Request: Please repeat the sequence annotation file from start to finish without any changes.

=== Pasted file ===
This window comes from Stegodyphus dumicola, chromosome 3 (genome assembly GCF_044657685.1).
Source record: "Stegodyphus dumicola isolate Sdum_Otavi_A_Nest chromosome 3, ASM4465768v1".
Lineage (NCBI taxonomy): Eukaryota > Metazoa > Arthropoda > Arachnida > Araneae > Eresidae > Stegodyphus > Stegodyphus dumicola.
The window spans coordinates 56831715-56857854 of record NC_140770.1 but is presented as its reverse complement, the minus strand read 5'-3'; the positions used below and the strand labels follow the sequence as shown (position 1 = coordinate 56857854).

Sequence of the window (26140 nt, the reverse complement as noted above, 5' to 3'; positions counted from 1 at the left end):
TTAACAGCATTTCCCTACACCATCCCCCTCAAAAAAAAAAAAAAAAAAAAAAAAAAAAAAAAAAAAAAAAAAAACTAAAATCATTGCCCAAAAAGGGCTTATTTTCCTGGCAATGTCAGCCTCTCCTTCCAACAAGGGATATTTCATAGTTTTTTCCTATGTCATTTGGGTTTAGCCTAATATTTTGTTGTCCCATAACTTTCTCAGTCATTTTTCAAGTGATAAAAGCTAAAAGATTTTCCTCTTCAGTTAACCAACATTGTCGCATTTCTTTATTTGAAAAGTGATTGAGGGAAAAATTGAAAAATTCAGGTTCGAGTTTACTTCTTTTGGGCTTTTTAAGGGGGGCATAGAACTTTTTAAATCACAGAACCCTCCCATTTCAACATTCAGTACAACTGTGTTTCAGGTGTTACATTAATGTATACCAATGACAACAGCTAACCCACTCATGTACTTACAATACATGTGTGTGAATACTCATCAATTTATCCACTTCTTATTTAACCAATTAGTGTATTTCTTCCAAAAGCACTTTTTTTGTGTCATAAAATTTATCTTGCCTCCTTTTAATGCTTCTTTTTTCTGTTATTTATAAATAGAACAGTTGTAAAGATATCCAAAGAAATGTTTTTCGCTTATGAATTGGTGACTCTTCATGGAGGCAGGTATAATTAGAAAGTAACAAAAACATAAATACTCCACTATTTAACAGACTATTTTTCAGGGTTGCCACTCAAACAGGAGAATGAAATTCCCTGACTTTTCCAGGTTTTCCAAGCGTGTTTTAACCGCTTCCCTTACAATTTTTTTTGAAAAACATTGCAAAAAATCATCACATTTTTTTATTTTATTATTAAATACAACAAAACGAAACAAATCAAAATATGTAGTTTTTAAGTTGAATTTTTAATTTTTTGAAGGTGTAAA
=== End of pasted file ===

This window comes from Stegodyphus dumicola, chromosome 3 (genome assembly GCF_044657685.1).
Source record: "Stegodyphus dumicola isolate Sdum_Otavi_A_Nest chromosome 3, ASM4465768v1".
Lineage (NCBI taxonomy): Eukaryota > Metazoa > Arthropoda > Arachnida > Araneae > Eresidae > Stegodyphus > Stegodyphus dumicola.
The window spans coordinates 56831715-56857854 of record NC_140770.1 but is presented as its reverse complement, the minus strand read 5'-3'; the positions used below and the strand labels follow the sequence as shown (position 1 = coordinate 56857854).

Sequence of the window (26140 nt, the reverse complement as noted above, 5' to 3'; positions counted from 1 at the left end):
TTAACAGCATTTCCCTACACCATCCCCCTCAAAAAAAAAAAAAAAAAAAAAAAAAAAAAAAAAAAAAAAAAAAACTAAAATCATTGCCCAAAAAGGGCTTATTTTCCTGGCAATGTCAGCCTCTCCTTCCAACAAGGGATATTTCATAGTTTTTTCCTATGTCATTTGGGTTTAGCCTAATATTTTGTTGTCCCATAACTTTCTCAGTCATTTTTCAAGTGATAAAAGCTAAAAGATTTTCCTCTTCAGTTAACCAACATTGTCGCATTTCTTTATTTGAAAAGTGATTGAGGGAAAAATTGAAAAATTCAGGTTCGAGTTTACTTCTTTTGGGCTTTTTAAGGGGGGCATAGAACTTTTTAAATCACAGAACCCTCCCATTTCAACATTCAGTACAACTGTGTTTCAGGTGTTACATTAATGTATACCAATGACAACAGCTAACCCACTCATGTACTTACAATACATGTGTGTGAATACTCATCAATTTATCCACTTCTTATTTAACCAATTAGTGTATTTCTTCCAAAAGCACTTTTTTTGTGTCATAAAATTTATCTTGCCTCCTTTTAATGCTTCTTTTTTCTGTTATTTATAAATAGAACAGTTGTAAAGATATCCAAAGAAATGTTTTTCGCTTATGAATTGGTGACTCTTCATGGAGGCAGGTATAATTAGAAAGTAACAAAAACATAAATACTCCACTATTTAACAGACTATTTTTCAGGGTTGCCACTCAAACAGGAGAATGAAATTCCCTGACTTTTCCAGGTTTTCCAAGCGTGTTTTAACCGCTTCCCTTACAATTTTTTTTGAAAAACATTGCAAAAAATCATCACATTTTTTTATTTTATTATTAAATACAACAAAACGAAACAAATCAAAATATGTAGTTTTTAAGTTGAATTTTTAATTTTTTGAAGGTGTAAA